In the first book of Luke we learn that John the Baptists birthday precedes that of Jesus by six months. Depending on how one calculates, due to various Hebrew traditions, the month in which John’s birthday was to have occurred, Jesus’ birthday may have been as early as September or possibly as late as the first week of January. What ever the date and/or ones religious convictions the foundations upon which lay the very essence of his (Jesus’) teachings are ones which compel mankind to a higher plane of thought and hopefully, action. To love and even more so, to draw man in to the making ever more perfect the outcome of his efforts. By doing so, do we not then also, by extension, become cause in perfecting the lives of others? I believe so.
For many years I’ve had the occasion to visit with biblical scholars engaging in many deep conversations relating to faith and scriptural interpretations relating to many faiths. Many forever refined my personal views and understanding of how to actually read the Bible as well as other spiritual and religious writings. One of the more memorable discussions related to a verse from the Bible, specifically the book of John (4:16) wherein one of Jesus’ comments are recited; “I am the way and the truth and the life. No one comes to the Father except through me.”
Recalling this passage I am remind of a rather unique and refining resolution evolving from one of these conversations. Let me paraphrase the resolution in this way: “You know, these words (John 4:16) are largely misunderstood and misinterpreted as to mean that Jesus was, in effect, saying that unless you followed him (personally) that there was no hope, when left to his own devises, for man. In one particular discourse, ‘That is not so…’ was the response for if it were his intent to make this statement in so absolute a manner then it would bar all others, for all time, to eternal solitude and torment. No, what Jesus is teaching is the message of the ideal, that if (and when) man separates himself from the fundamental ideals implicit in his teachings then he separates himself from the ideal and assures personal peril. Never, in Jesus’ teachings does he challenge nor admonish those in such a way as to suggest that he, personally, was ‘the way’ – only the messenger. In other words, it is not Jesus’ way, but God’s instructions by design.”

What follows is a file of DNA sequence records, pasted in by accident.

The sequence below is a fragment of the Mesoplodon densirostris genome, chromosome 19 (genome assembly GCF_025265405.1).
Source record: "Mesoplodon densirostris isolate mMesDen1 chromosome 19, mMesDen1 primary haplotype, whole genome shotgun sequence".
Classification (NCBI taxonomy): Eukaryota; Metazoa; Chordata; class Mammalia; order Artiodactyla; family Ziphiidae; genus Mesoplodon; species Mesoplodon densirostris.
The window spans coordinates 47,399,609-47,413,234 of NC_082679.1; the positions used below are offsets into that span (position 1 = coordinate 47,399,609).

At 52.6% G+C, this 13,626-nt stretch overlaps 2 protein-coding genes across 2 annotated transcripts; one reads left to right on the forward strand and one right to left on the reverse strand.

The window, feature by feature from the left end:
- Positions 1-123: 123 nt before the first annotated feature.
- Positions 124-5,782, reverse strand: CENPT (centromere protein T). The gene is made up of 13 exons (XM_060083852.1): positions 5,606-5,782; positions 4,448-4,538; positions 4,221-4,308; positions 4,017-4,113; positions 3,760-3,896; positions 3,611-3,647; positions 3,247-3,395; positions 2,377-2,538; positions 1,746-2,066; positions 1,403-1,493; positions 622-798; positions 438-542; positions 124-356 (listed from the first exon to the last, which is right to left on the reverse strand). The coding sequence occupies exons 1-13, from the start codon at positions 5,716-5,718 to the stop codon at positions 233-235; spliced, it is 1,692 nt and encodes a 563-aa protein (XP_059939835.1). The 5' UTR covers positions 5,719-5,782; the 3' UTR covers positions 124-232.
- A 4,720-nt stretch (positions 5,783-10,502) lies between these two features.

I found, at first, the subtleties of this distinction a bit hard to grasp until a rather simple anecdote was offered: “We all begin the same journey each from many different points of origins. We travel the course on many different paths each with a unique set of challenges and obstacles to overcome. It is important to remember that each person must face the same processes common to all and each, in their own time and in their own manner, must resolve similar issues as they make their way – rest assured, none escape. What matters the tool one uses to navigate so long as each use a compass that is universal to all. I believe Jesus’ most lasting gift is the universal compass which resides at the very heart of all his teachings.”
In deed, there IS a reason for Christmas; if nothing else (or less) than to be reminded of the universal compass that binds one and all. Perhaps our hope might be that we each compel one another along the path “..to draw man in to the making ever more perfect the outcome of his efforts…” and “…by extension, become cause in perfecting the lives…” of one another.
For some, this notion may seem a bit naïve, for others it may resonate on a wholly different level. I’ll leave that outcome to the certainty that it will land somewhere. For me it lies in the belief and Reason that each life is intended to express the infinite potential of what, for all time, becomes the defining reference for the truly remarkable. Frankly, I rather prefer this outcome.
With these thoughts as a foundation for the following; let me offer to one and all a very Merry Christmas and Blessings in Abundance for the coming New Year!
Curtis C. Greco, Founder